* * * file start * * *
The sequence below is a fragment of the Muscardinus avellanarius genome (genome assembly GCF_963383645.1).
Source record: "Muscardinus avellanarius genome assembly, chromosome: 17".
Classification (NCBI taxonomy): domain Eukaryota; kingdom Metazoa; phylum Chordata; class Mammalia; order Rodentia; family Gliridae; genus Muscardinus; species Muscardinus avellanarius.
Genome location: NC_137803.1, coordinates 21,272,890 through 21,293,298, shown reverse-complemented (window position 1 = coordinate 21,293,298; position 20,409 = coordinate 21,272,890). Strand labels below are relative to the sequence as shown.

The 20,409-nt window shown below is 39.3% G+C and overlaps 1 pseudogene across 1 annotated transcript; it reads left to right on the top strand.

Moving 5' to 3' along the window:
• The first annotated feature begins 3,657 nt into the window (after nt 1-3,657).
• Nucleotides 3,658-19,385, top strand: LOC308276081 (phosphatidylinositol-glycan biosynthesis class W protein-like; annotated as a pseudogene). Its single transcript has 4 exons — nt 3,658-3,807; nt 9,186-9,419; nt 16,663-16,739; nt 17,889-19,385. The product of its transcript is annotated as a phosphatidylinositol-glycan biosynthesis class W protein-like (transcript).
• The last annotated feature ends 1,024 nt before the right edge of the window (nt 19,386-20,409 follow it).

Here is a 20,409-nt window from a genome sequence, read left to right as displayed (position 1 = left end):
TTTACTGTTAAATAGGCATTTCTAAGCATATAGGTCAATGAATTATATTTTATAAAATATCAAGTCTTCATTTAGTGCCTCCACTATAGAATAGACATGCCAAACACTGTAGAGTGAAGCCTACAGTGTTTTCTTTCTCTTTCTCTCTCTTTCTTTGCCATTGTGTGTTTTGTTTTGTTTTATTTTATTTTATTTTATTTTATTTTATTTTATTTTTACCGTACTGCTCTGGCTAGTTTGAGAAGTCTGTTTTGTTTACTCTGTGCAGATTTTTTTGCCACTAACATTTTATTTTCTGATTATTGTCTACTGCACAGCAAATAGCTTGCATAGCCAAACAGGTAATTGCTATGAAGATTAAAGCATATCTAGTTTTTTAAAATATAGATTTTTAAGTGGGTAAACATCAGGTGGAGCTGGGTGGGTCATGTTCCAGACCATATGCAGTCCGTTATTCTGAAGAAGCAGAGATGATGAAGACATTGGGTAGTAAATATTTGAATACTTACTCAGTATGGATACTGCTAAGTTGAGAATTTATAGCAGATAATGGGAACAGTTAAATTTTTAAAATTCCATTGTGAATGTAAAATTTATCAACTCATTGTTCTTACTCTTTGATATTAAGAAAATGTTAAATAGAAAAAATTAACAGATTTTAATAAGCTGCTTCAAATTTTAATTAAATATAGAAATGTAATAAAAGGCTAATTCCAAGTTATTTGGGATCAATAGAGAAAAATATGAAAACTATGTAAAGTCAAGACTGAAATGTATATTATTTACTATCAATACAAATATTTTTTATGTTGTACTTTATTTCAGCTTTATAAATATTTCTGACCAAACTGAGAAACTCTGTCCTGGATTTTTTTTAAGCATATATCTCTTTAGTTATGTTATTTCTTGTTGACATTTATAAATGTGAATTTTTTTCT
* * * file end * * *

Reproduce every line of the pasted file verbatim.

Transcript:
The sequence below is a fragment of the Muscardinus avellanarius genome (genome assembly GCF_963383645.1).
Source record: "Muscardinus avellanarius genome assembly, chromosome: 17".
Classification (NCBI taxonomy): domain Eukaryota; kingdom Metazoa; phylum Chordata; class Mammalia; order Rodentia; family Gliridae; genus Muscardinus; species Muscardinus avellanarius.
Genome location: NC_137803.1, coordinates 21,272,890 through 21,293,298, shown reverse-complemented (window position 1 = coordinate 21,293,298; position 20,409 = coordinate 21,272,890). Strand labels below are relative to the sequence as shown.

The 20,409-nt window shown below is 39.3% G+C and overlaps 1 pseudogene across 1 annotated transcript; it reads left to right on the top strand.

Moving 5' to 3' along the window:
• The first annotated feature begins 3,657 nt into the window (after nt 1-3,657).
• Nucleotides 3,658-19,385, top strand: LOC308276081 (phosphatidylinositol-glycan biosynthesis class W protein-like; annotated as a pseudogene). Its single transcript has 4 exons — nt 3,658-3,807; nt 9,186-9,419; nt 16,663-16,739; nt 17,889-19,385. The product of its transcript is annotated as a phosphatidylinositol-glycan biosynthesis class W protein-like (transcript).
• The last annotated feature ends 1,024 nt before the right edge of the window (nt 19,386-20,409 follow it).

Here is a 20,409-nt window from a genome sequence, read left to right as displayed (position 1 = left end):
TTTACTGTTAAATAGGCATTTCTAAGCATATAGGTCAATGAATTATATTTTATAAAATATCAAGTCTTCATTTAGTGCCTCCACTATAGAATAGACATGCCAAACACTGTAGAGTGAAGCCTACAGTGTTTTCTTTCTCTTTCTCTCTCTTTCTTTGCCATTGTGTGTTTTGTTTTGTTTTATTTTATTTTATTTTATTTTATTTTATTTTATTTTTACCGTACTGCTCTGGCTAGTTTGAGAAGTCTGTTTTGTTTACTCTGTGCAGATTTTTTTGCCACTAACATTTTATTTTCTGATTATTGTCTACTGCACAGCAAATAGCTTGCATAGCCAAACAGGTAATTGCTATGAAGATTAAAGCATATCTAGTTTTTTAAAATATAGATTTTTAAGTGGGTAAACATCAGGTGGAGCTGGGTGGGTCATGTTCCAGACCATATGCAGTCCGTTATTCTGAAGAAGCAGAGATGATGAAGACATTGGGTAGTAAATATTTGAATACTTACTCAGTATGGATACTGCTAAGTTGAGAATTTATAGCAGATAATGGGAACAGTTAAATTTTTAAAATTCCATTGTGAATGTAAAATTTATCAACTCATTGTTCTTACTCTTTGATATTAAGAAAATGTTAAATAGAAAAAATTAACAGATTTTAATAAGCTGCTTCAAATTTTAATTAAATATAGAAATGTAATAAAAGGCTAATTCCAAGTTATTTGGGATCAATAGAGAAAAATATGAAAACTATGTAAAGTCAAGACTGAAATGTATATTATTTACTATCAATACAAATATTTTTTATGTTGTACTTTATTTCAGCTTTATAAATATTTCTGACCAAACTGAGAAACTCTGTCCTGGATTTTTTTTAAGCATATATCTCTTTAGTTATGTTATTTCTTGTTGACATTTATAAATGTGAATTTTTTTCT